Ten years ago, I built an ostensibly cutting-edge mobile robot from a kit. It cost close to a thousand dollars, required an attached laptop computer to operate it, and it never really worked. Sure, it could zip back and forth and make noises, but the simple task I set for it – recognizing a can of soda, picking the can up with its gripper and then bringing it to me – was an exasperating near miss. It could recognize the can every now and then, maybe head in its general direction. Grabbing: nope, unless I put the can right inside the gripper. And all the software for controlling the thing was firmly proprietary, so no hope of making any tweaks the manufacturer hadn’t anticipated. (Why yes, they did stop supporting it a few years later. Thanks for asking.)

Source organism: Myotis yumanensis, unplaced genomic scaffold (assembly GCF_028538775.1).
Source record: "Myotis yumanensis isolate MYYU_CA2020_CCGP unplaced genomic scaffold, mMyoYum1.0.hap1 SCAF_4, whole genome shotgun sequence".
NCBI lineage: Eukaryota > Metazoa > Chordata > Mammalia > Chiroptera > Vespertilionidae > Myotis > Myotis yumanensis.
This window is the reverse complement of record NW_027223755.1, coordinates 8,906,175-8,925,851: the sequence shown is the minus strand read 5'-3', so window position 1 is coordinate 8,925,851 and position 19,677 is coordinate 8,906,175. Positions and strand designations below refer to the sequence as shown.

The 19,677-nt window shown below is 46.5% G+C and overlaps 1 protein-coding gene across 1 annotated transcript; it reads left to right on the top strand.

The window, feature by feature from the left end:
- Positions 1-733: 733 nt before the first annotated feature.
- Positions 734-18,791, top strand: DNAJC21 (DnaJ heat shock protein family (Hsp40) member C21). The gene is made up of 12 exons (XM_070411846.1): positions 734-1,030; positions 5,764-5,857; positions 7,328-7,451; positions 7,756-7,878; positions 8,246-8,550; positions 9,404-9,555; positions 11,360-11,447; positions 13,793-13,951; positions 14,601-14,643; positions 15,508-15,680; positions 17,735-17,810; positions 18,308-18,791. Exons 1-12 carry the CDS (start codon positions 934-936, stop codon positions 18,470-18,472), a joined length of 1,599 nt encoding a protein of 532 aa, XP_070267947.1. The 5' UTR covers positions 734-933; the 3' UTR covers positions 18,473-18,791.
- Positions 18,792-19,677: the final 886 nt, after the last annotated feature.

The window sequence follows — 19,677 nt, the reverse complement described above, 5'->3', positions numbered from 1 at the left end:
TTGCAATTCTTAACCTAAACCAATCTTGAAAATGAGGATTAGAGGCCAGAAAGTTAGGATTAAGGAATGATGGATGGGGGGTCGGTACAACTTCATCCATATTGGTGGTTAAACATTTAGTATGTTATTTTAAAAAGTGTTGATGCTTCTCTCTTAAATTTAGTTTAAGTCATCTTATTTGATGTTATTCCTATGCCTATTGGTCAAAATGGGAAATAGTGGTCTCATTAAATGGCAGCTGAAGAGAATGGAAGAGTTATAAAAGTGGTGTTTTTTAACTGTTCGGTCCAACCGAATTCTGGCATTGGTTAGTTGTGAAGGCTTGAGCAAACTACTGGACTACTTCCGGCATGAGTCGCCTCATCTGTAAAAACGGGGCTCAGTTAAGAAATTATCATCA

Today, I could build that same robot for well under $100, including the computer to control it. It would be about the same size as a one of those nice solid books about Python or Ruby or Drupal, instead of bigger than a milk crate. It would run open-source computer vision software. If I wanted to save a few dollars, instead of buying a servo-operated gripper from one of a dozen or more robot-part sites, I could just 3D-print or laser-cut my own at the nearest makerspace. I could mount a sensor right on the gripper to measure the distance to the can to a fraction of a centimeter, and it would cost about five bucks. And then it could tweet to the entire universe: “Hey, I just brought Paul a soda can.”
No, I don’t have any pressing need for a bot to bring me soda cans. But I might do it just because now a rank amateur like me can. After 25 years of cool stuff being just around the corner, maybe available technology is finally catching up.